“What’s sauce for the goose is sauce for the gander.”
[Editor’s Note: The views expressed here are solely those of Ross Kaplan, and do not represent Edina Realty, Berkshire Hathaway, or any other entity referenced. If you need legal advice, please consult an attorney.]
Even though litigation is notoriously expensive, at least a few home buyers elect to preserve their right to sue — rather than arbitrate** — any post-closing disputes because of that fact.
Because lawsuits are so costly, they believe the mere threat of litigation is a negotiating club that can be used to extract a settlement from the Seller.
Unfortunately, there’s one, major defect in that thinking: before the Seller will incur legal fees, the Buyer will — and their legal fees will come first.
And while some plaintiffs are under the impression that, if they prevail in court, the judge will order the defendant to pay their legal fees, in practice that almost never happens.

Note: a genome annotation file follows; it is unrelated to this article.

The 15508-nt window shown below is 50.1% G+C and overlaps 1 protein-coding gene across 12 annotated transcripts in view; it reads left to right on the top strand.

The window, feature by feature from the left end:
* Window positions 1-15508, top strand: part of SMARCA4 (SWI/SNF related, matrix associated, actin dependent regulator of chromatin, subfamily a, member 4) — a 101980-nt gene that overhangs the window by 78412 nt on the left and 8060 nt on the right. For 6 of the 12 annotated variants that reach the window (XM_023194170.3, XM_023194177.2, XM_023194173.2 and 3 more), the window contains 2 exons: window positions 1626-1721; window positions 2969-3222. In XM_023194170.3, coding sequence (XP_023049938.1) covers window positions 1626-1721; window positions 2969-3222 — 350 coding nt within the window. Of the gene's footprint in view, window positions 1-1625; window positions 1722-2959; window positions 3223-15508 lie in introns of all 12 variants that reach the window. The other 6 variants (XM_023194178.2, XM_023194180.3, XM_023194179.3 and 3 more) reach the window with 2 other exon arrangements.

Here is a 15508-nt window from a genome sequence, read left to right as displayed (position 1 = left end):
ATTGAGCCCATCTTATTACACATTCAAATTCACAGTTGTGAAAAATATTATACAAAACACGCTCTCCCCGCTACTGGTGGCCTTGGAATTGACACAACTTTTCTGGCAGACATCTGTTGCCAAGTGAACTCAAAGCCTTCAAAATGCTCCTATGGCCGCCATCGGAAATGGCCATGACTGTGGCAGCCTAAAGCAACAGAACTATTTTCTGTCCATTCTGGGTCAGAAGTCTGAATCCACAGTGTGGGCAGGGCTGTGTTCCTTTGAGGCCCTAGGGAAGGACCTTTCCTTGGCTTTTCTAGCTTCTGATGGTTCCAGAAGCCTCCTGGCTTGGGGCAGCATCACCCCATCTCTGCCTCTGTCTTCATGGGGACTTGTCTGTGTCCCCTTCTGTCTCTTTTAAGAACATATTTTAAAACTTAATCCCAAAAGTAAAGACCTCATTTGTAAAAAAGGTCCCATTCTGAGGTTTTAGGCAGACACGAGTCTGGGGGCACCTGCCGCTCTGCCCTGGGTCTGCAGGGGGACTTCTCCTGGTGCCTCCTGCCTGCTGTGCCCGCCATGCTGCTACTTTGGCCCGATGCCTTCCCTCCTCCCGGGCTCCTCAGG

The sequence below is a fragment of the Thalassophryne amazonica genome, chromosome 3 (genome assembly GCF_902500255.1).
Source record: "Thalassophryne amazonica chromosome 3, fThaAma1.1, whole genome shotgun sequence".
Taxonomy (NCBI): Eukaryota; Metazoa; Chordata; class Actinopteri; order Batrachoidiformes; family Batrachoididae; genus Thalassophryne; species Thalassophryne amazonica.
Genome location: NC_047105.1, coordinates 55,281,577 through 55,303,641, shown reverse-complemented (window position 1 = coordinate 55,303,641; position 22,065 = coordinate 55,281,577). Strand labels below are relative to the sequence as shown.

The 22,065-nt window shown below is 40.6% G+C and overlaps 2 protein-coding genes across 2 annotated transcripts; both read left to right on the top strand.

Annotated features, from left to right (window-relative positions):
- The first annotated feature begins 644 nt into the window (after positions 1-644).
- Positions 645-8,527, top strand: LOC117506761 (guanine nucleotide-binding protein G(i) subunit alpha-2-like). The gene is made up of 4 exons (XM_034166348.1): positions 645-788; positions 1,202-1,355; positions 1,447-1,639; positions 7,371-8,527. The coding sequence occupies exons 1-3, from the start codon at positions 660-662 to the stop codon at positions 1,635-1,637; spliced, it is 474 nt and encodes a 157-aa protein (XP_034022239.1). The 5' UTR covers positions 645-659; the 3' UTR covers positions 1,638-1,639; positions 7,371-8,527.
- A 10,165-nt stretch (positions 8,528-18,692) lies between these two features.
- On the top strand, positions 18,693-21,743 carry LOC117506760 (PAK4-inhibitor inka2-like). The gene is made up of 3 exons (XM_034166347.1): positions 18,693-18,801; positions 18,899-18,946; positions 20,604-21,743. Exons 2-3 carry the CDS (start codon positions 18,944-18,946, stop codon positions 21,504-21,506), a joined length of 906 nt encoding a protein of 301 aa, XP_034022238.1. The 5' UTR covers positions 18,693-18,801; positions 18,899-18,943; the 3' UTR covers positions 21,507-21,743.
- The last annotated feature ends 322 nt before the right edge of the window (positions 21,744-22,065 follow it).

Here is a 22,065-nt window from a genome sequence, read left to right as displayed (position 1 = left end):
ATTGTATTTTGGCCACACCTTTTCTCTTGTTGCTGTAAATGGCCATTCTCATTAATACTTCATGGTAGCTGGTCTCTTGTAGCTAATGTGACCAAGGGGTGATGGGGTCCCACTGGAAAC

All of which is why I counsel prospective Buyers to simply move on when they have a bad vibe about either the home or its owner . . .
P.S.: Of course, Sellers can also sue Buyers — typically for non-performance (breach of contract).
However, once a sale closes, if there’s an issue, it’s invariably related to the home’s condition and the owner’s (non)disclosure.
**In Minnesota, home Buyers and Sellers choose between arbitration and litigation (lawyers, courtrooms, etc.) to resolve most issues above $15,000. Effective August 1, any issues below that amount must be dealt with in Small Claims (Conciliation) court.